Waterloo region looking to become a possible esport destination

Noble Horvath

Waterloo region is looking into what it will take to become a possible esport hub and tournament destination in the near future. Explore Waterloo Region (EWR) has recently partnered with gaming marketing company, Subnation, to evaluate the region’s current infrastructure that could support esport growth. Allister Scorgie, director of sport hosting for EWR, said the region’s […]

Waterloo region is looking into what it will take to become a possible esport hub and tournament destination in the near future.

Explore Waterloo Region (EWR) has recently partnered with gaming marketing company, Subnation, to evaluate the region’s current infrastructure that could support esport growth.

Allister Scorgie, director of sport hosting for EWR, said the region’s tech sector and post-secondary schools’ involvement with esports are some of reasons why the region is interested in exploring the idea.

The University of Waterloo, Wilfrid Laurier University and Conestoga College all have their own competitive esport leagues.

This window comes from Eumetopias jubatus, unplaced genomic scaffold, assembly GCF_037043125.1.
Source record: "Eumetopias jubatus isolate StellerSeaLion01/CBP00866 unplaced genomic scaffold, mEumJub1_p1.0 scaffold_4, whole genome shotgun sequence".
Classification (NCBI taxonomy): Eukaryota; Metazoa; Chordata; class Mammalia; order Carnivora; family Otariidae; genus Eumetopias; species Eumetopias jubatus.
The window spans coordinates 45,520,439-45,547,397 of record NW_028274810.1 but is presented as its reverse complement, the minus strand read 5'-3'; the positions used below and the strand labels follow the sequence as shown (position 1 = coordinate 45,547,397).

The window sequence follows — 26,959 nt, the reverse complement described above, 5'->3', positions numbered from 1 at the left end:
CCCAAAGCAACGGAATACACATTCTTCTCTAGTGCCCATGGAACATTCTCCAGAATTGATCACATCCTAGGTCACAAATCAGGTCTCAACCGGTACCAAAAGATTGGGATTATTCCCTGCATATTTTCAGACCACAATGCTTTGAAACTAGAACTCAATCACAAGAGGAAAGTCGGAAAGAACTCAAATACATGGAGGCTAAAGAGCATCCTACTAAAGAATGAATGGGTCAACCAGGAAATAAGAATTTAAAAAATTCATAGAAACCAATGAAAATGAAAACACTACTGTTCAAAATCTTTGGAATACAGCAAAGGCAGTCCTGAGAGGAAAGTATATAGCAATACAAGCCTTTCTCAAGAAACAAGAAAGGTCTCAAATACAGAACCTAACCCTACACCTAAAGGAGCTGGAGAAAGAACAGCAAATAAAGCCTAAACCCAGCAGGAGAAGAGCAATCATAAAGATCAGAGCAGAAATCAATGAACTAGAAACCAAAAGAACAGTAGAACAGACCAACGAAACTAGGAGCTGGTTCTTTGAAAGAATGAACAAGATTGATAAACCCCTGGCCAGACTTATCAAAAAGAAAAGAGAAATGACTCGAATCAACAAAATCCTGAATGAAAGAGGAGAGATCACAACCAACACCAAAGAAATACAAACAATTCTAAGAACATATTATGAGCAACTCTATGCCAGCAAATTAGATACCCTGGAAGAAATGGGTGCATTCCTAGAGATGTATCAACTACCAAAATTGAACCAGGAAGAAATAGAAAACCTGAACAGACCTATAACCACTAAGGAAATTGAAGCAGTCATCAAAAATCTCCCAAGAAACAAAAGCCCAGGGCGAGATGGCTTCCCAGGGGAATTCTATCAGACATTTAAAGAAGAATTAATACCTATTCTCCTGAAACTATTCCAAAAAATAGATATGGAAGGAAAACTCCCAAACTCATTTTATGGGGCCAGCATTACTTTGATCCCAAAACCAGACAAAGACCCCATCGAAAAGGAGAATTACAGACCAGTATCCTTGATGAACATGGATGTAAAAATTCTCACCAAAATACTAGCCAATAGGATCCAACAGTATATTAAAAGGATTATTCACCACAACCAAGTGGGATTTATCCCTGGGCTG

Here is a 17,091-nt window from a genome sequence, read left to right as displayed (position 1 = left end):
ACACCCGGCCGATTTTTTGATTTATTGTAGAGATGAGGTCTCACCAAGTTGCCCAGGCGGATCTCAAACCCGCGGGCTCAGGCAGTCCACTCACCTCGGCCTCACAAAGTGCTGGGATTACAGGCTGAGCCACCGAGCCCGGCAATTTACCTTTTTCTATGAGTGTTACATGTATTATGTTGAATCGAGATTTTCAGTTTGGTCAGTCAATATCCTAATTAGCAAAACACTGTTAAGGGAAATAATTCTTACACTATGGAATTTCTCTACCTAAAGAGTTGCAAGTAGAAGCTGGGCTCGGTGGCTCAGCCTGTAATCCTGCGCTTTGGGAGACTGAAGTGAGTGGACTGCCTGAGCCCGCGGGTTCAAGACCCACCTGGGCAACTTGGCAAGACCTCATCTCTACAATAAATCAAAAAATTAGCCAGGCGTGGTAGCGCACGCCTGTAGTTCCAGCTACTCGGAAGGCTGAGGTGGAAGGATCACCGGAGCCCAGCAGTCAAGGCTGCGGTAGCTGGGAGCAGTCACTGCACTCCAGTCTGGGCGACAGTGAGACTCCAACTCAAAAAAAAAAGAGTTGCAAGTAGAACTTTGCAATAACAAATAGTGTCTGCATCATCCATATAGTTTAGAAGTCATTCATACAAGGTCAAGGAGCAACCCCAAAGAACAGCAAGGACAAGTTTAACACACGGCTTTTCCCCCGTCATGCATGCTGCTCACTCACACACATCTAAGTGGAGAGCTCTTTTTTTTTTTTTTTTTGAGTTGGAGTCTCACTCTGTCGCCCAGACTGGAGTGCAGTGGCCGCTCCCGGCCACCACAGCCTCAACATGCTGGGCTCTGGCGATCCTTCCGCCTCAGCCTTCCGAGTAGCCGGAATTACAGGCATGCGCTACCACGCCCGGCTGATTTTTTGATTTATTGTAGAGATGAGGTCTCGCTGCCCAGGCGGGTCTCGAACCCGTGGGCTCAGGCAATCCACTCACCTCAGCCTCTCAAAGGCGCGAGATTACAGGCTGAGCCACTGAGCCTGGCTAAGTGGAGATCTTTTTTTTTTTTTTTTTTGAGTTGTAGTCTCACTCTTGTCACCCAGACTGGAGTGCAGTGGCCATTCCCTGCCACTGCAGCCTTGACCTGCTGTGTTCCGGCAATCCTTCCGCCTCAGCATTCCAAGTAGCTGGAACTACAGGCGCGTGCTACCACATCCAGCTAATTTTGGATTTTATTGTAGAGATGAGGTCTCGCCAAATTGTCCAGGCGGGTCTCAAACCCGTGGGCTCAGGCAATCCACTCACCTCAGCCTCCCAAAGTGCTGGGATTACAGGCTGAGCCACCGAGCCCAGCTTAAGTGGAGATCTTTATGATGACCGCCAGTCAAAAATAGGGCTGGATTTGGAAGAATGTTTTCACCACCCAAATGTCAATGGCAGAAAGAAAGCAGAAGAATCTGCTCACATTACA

“We’ve seen interest from across the region from the municipalities, from the universities and college. We’ve already engaged a lot of groups,” he said.

“We saw an opportunity just by nature of what esports offers, but we also saw Waterloo region as a potential, comfortable ecosystem to develop esports.”

Conduct market research first

The first of four phases will be to conduct market research with the help of Subnation to gauge the region’s esport readiness, said Scorgie.

“We’re not experts in gaming or esports,” he said. “We want to make sure that if we’re going to be hosting events or building esport lounges or launching intramural leagues that we’re doing it with an educated background.”

Ed Tomasi, co-founder and managing director of Subnation, said they’re working with EWR to get know the region’s assets and community better.

“That entails understating the DNA of the market, like what makes [Waterloo region] great, what makes it desirable as a destination,” Tomasi said.

“We’re interviewing stakeholders from the economic development commissions, to sport alliances, to arena managers, to university athletic departments. We’re really getting a sense of what that DNA is.”

Tomasi said they will also be assessing what current venues and facilities could host esport tournaments in the future and what improvements will be needed for the region to grow its esport culture.

Scorgie said once the evaluation is complete, the next step will be to come up with a strategy to market Waterloo region as an esport destination for event organizers, leagues and production companies.

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